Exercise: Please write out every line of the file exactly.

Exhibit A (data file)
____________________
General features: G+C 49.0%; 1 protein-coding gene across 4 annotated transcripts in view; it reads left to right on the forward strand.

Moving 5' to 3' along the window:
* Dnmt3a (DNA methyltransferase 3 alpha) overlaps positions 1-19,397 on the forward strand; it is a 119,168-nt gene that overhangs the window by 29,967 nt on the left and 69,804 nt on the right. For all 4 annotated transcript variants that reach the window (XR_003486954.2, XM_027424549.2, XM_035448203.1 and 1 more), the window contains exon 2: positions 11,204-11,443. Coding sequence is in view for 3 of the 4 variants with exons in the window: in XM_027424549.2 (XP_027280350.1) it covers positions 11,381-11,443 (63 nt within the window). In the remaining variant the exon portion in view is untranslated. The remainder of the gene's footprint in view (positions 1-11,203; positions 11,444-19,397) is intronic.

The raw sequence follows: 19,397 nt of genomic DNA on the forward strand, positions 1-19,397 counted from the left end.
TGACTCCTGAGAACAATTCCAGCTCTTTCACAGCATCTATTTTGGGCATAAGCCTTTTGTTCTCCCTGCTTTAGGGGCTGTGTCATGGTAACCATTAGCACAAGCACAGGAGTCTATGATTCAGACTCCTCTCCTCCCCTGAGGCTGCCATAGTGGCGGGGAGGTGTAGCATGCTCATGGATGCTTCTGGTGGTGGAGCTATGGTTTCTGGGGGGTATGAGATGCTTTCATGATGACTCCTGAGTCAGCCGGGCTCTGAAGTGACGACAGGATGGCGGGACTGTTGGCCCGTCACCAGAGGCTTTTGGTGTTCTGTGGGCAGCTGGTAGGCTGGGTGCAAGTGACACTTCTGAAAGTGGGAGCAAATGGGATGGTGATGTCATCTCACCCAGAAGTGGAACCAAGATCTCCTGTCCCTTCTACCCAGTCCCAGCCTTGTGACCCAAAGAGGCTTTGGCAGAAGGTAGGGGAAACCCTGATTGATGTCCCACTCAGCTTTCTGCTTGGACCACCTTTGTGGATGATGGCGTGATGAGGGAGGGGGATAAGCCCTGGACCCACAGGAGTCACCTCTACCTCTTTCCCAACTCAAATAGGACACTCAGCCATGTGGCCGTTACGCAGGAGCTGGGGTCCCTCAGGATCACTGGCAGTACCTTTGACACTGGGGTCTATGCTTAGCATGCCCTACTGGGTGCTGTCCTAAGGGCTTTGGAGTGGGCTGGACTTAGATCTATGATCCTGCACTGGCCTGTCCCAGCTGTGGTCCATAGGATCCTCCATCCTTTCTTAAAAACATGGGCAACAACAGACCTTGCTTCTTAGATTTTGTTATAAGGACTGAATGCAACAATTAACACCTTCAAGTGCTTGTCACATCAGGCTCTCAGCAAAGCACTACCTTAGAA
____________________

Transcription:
General features: G+C 49.0%; 1 protein-coding gene across 4 annotated transcripts in view; it reads left to right on the forward strand.

Moving 5' to 3' along the window:
* Dnmt3a (DNA methyltransferase 3 alpha) overlaps positions 1-19,397 on the forward strand; it is a 119,168-nt gene that overhangs the window by 29,967 nt on the left and 69,804 nt on the right. For all 4 annotated transcript variants that reach the window (XR_003486954.2, XM_027424549.2, XM_035448203.1 and 1 more), the window contains exon 2: positions 11,204-11,443. Coding sequence is in view for 3 of the 4 variants with exons in the window: in XM_027424549.2 (XP_027280350.1) it covers positions 11,381-11,443 (63 nt within the window). In the remaining variant the exon portion in view is untranslated. The remainder of the gene's footprint in view (positions 1-11,203; positions 11,444-19,397) is intronic.

The raw sequence follows: 19,397 nt of genomic DNA on the forward strand, positions 1-19,397 counted from the left end.
TGACTCCTGAGAACAATTCCAGCTCTTTCACAGCATCTATTTTGGGCATAAGCCTTTTGTTCTCCCTGCTTTAGGGGCTGTGTCATGGTAACCATTAGCACAAGCACAGGAGTCTATGATTCAGACTCCTCTCCTCCCCTGAGGCTGCCATAGTGGCGGGGAGGTGTAGCATGCTCATGGATGCTTCTGGTGGTGGAGCTATGGTTTCTGGGGGGTATGAGATGCTTTCATGATGACTCCTGAGTCAGCCGGGCTCTGAAGTGACGACAGGATGGCGGGACTGTTGGCCCGTCACCAGAGGCTTTTGGTGTTCTGTGGGCAGCTGGTAGGCTGGGTGCAAGTGACACTTCTGAAAGTGGGAGCAAATGGGATGGTGATGTCATCTCACCCAGAAGTGGAACCAAGATCTCCTGTCCCTTCTACCCAGTCCCAGCCTTGTGACCCAAAGAGGCTTTGGCAGAAGGTAGGGGAAACCCTGATTGATGTCCCACTCAGCTTTCTGCTTGGACCACCTTTGTGGATGATGGCGTGATGAGGGAGGGGGATAAGCCCTGGACCCACAGGAGTCACCTCTACCTCTTTCCCAACTCAAATAGGACACTCAGCCATGTGGCCGTTACGCAGGAGCTGGGGTCCCTCAGGATCACTGGCAGTACCTTTGACACTGGGGTCTATGCTTAGCATGCCCTACTGGGTGCTGTCCTAAGGGCTTTGGAGTGGGCTGGACTTAGATCTATGATCCTGCACTGGCCTGTCCCAGCTGTGGTCCATAGGATCCTCCATCCTTTCTTAAAAACATGGGCAACAACAGACCTTGCTTCTTAGATTTTGTTATAAGGACTGAATGCAACAATTAACACCTTCAAGTGCTTGTCACATCAGGCTCTCAGCAAAGCACTACCTTAGAA